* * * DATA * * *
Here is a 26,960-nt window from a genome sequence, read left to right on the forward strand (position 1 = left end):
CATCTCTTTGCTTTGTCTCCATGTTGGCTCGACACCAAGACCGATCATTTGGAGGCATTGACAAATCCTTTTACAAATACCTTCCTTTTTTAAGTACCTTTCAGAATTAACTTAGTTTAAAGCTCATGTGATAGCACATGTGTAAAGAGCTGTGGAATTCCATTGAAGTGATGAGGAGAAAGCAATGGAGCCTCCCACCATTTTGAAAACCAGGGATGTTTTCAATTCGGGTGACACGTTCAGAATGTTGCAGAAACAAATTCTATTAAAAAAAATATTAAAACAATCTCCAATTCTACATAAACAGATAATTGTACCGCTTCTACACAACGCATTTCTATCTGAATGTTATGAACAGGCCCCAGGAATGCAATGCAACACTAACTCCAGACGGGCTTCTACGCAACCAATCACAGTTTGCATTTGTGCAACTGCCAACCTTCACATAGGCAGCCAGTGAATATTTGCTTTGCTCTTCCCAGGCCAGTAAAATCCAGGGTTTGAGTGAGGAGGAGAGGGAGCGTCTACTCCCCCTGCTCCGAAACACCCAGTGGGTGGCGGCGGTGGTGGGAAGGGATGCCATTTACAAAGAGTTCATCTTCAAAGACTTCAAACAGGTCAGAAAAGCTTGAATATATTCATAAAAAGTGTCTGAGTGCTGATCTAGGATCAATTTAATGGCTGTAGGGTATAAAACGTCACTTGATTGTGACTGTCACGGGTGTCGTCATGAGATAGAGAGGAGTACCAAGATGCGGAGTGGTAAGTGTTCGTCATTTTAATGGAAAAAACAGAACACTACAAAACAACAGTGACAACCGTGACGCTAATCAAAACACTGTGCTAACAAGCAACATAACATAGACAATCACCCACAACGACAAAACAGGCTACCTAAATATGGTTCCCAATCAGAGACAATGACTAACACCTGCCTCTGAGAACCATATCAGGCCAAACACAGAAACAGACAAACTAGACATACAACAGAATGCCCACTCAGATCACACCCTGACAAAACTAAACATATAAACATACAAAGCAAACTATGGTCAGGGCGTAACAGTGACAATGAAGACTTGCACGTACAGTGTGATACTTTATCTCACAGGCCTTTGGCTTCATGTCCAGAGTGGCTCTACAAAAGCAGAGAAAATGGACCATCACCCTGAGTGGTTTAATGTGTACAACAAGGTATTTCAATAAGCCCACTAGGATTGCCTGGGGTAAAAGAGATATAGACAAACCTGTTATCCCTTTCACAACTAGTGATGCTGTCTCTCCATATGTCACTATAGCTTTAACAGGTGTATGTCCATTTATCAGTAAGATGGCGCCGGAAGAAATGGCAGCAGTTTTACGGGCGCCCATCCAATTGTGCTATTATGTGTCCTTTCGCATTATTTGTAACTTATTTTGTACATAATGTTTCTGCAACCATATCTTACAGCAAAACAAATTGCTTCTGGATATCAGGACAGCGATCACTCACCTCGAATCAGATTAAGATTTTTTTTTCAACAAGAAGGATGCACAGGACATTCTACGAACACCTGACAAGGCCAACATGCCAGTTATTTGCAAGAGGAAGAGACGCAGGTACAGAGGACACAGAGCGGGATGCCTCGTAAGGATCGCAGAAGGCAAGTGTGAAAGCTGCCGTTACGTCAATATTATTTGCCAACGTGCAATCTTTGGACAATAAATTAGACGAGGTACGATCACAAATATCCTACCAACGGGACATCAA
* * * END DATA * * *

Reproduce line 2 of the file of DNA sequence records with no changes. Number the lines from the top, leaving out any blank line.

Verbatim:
CATCTCTTTGCTTTGTCTCCATGTTGGCTCGACACCAAGACCGATCATTTGGAGGCATTGACAAATCCTTTTACAAATACCTTCCTTTTTTAAGTACCTTTCAGAATTAACTTAGTTTAAAGCTCATGTGATAGCACATGTGTAAAGAGCTGTGGAATTCCATTGAAGTGATGAGGAGAAAGCAATGGAGCCTCCCACCATTTTGAAAACCAGGGATGTTTTCAATTCGGGTGACACGTTCAGAATGTTGCAGAAACAAATTCTATTAAAAAAAATATTAAAACAATCTCCAATTCTACATAAACAGATAATTGTACCGCTTCTACACAACGCATTTCTATCTGAATGTTATGAACAGGCCCCAGGAATGCAATGCAACACTAACTCCAGACGGGCTTCTACGCAACCAATCACAGTTTGCATTTGTGCAACTGCCAACCTTCACATAGGCAGCCAGTGAATATTTGCTTTGCTCTTCCCAGGCCAGTAAAATCCAGGGTTTGAGTGAGGAGGAGAGGGAGCGTCTACTCCCCCTGCTCCGAAACACCCAGTGGGTGGCGGCGGTGGTGGGAAGGGATGCCATTTACAAAGAGTTCATCTTCAAAGACTTCAAACAGGTCAGAAAAGCTTGAATATATTCATAAAAAGTGTCTGAGTGCTGATCTAGGATCAATTTAATGGCTGTAGGGTATAAAACGTCACTTGATTGTGACTGTCACGGGTGTCGTCATGAGATAGAGAGGAGTACCAAGATGCGGAGTGGTAAGTGTTCGTCATTTTAATGGAAAAAACAGAACACTACAAAACAACAGTGACAACCGTGACGCTAATCAAAACACTGTGCTAACAAGCAACATAACATAGACAATCACCCACAACGACAAAACAGGCTACCTAAATATGGTTCCCAATCAGAGACAATGACTAACACCTGCCTCTGAGAACCATATCAGGCCAAACACAGAAACAGACAAACTAGACATACAACAGAATGCCCACTCAGATCACACCCTGACAAAACTAAACATATAAACATACAAAGCAAACTATGGTCAGGGCGTAACAGTGACAATGAAGACTTGCACGTACAGTGTGATACTTTATCTCACAGGCCTTTGGCTTCATGTCCAGAGTGGCTCTACAAAAGCAGAGAAAATGGACCATCACCCTGAGTGGTTTAATGTGTACAACAAGGTATTTCAATAAGCCCACTAGGATTGCCTGGGGTAAAAGAGATATAGACAAACCTGTTATCCCTTTCACAACTAGTGATGCTGTCTCTCCATATGTCACTATAGCTTTAACAGGTGTATGTCCATTTATCAGTAAGATGGCGCCGGAAGAAATGGCAGCAGTTTTACGGGCGCCCATCCAATTGTGCTATTATGTGTCCTTTCGCATTATTTGTAACTTATTTTGTACATAATGTTTCTGCAACCATATCTTACAGCAAAACAAATTGCTTCTGGATATCAGGACAGCGATCACTCACCTCGAATCAGATTAAGATTTTTTTTTCAACAAGAAGGATGCACAGGACATTCTACGAACACCTGACAAGGCCAACATGCCAGTTATTTGCAAGAGGAAGAGACGCAGGTACAGAGGACACAGAGCGGGATGCCTCGTAAGGATCGCAGAAGGCAAGTGTGAAAGCTGCCGTTACGTCAATATTATTTGCCAACGTGCAATCTTTGGACAATAAATTAGACGAGGTACGATCACAAATATCCTACCAACGGGACATCAA